The Lamar River is one of the most popular fishing spots in Yellowstone Park. The access is easy, and the cutthroat fishing is some of the best in the world. Some of the wildlife you might see while strolling by the river include pronghorn, bison, and bear within the area of the Lamar River Valley. It's most famous, though, for being one of the most reliable places in the world to see wolves. There are two famous wolf packs in the area; The Lamar Canyon and Junction Butte wolf packs
And if you are a hiking enthusiast like I am, this is a great hiking spot too. The Lamar River Trail is a seven-mile-long round-trip hiking trail. The trail's hiking difficulty is fairly easy, and the trip can be completed in one full day. If you prefer to camp overnight, there are two great campsites, 3L1 and 3L2, along the trail within the area near Cache Creek. If you are here in the Spring, though, 3L2 might be inaccessible due to the high river.
Maybe I'll see you out on the hiking trail! =]:)
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drdadbooks · 4 days ago
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Not a Leg to Stand On  3I5533
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Not a Leg to Stand On 3I5533 by Daniel D'Auria Via Flickr: Two coyote share what remains of an elk leg they managed to scavenge from a wolf kill from earlier in the week. With little more than bone and sinew left, it was hard to imagine they had much to gain. But, the dead of winter doesn’t leave them much of a leg to stand on when it comes to finding sustenance. Add a heavy ice coat to the fallen snow it becomes even harder for them to harvest the creatures that live below. With certainty, few things go to waste in the natural world.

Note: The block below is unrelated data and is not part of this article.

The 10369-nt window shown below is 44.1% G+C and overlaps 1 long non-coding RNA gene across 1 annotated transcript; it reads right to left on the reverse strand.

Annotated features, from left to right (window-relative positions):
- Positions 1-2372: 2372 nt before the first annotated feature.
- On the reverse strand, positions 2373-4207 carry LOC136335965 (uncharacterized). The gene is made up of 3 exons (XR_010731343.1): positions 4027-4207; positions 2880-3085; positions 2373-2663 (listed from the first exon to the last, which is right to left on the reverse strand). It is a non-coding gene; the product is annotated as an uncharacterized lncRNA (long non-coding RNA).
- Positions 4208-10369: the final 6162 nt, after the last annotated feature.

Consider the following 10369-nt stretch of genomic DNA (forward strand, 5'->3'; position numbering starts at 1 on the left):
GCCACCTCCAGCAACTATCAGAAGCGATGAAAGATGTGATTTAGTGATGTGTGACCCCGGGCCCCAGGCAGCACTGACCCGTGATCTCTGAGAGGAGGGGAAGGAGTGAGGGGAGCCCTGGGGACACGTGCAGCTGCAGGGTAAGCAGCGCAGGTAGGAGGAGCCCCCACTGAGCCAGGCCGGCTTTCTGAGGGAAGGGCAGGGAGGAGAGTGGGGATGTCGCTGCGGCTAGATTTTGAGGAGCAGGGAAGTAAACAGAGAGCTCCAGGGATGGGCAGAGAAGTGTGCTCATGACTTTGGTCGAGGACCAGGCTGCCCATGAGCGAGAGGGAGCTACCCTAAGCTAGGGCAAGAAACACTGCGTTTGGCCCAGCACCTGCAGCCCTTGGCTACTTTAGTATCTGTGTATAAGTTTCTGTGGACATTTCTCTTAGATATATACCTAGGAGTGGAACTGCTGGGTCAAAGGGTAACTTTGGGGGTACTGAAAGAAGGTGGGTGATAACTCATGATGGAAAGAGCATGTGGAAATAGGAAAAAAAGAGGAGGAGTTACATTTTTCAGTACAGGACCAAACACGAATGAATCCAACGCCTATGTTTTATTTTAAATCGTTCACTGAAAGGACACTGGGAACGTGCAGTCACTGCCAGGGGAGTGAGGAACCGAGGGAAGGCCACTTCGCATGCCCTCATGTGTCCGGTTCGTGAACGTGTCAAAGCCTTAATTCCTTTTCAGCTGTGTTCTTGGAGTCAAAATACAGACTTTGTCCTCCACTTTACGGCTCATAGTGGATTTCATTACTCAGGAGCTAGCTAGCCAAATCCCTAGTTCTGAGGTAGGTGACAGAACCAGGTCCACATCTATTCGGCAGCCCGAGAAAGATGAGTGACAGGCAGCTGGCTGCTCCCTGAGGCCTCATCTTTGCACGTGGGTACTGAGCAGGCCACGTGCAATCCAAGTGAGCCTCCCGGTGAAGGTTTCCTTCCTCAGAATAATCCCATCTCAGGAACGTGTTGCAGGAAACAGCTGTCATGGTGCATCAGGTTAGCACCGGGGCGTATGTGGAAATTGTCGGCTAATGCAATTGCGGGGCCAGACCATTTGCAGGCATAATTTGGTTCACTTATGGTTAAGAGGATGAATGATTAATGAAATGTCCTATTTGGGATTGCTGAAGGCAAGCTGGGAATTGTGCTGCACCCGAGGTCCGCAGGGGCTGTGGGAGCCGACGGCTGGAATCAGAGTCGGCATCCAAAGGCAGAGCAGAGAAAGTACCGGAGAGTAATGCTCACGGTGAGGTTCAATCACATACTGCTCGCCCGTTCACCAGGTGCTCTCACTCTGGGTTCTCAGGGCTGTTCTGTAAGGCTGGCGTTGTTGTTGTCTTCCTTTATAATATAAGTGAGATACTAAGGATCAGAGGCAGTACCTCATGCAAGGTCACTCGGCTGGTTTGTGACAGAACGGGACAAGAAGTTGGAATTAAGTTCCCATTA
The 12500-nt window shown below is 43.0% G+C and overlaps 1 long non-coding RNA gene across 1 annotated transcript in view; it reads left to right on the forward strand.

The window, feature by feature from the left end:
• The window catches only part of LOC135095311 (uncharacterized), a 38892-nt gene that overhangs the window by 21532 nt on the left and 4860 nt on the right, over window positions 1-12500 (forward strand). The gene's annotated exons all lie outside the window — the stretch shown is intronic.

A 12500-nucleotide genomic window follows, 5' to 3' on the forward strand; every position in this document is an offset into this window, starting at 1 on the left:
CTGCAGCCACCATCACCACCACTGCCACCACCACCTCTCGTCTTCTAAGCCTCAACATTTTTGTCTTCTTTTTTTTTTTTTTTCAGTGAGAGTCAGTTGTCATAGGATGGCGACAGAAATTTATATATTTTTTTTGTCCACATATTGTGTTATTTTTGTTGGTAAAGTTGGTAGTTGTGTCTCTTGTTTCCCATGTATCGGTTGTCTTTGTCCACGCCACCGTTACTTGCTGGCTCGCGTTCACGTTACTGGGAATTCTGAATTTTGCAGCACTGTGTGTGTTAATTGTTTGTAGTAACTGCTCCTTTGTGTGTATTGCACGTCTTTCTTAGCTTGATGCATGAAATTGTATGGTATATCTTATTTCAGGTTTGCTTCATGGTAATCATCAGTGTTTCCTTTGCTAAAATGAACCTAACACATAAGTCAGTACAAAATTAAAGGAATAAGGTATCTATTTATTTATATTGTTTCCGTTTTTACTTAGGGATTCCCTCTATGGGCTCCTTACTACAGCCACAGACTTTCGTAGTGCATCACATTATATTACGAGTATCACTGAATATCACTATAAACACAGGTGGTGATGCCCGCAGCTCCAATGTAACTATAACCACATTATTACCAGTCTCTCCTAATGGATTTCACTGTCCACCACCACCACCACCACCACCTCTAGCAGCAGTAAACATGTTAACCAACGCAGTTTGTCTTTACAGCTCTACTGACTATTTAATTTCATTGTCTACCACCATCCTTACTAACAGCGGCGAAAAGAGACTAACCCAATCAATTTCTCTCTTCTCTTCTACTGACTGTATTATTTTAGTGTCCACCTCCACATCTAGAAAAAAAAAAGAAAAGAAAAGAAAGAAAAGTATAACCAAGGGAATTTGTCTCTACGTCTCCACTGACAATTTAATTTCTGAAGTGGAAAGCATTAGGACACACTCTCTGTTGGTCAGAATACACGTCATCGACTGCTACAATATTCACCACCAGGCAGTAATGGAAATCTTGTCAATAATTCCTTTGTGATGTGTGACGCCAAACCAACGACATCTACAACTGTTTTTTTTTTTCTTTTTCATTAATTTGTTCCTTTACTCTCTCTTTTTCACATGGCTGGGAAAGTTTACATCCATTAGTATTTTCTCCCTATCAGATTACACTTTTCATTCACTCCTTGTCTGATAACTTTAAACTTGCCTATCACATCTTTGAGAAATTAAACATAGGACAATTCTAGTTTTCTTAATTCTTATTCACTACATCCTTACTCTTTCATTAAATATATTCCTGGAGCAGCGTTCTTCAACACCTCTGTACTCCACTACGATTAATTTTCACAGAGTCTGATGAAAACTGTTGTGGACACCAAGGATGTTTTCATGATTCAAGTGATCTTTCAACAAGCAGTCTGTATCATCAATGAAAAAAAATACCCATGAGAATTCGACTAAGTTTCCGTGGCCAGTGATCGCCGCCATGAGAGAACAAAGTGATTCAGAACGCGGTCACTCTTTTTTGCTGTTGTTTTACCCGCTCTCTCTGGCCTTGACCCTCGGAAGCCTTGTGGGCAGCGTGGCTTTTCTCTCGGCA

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drdadbooks · 5 days ago
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The Dance of the Shooter  9529
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The Dance of the Shooter 9529 by Daniel D'Auria Via Flickr: Watching a ton of muscle and sinew saunter up to the edge of a 25-foot cliff can be hair raising. But trying to estimate the exposure compensation when shooting into the shadow side of a dark animal on a bright snowy background is nothing short of shuttering. I always choose to try to most properly expose my darks in the subject, in that way preserving the details in the shadows. You risk “blowing out” your highlights but this the dance of the wildlife shooter. Post processing has become intricate enough to allow a certain amount of rebalancing of shadow and light. I prefer not to have to “overwork” an image. Of course, the art of photography is creating the image that pleases you the most, and as long as you are not shooting journalistic photos, the canvas is yours to manipulate.
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maritimeorca · 8 days ago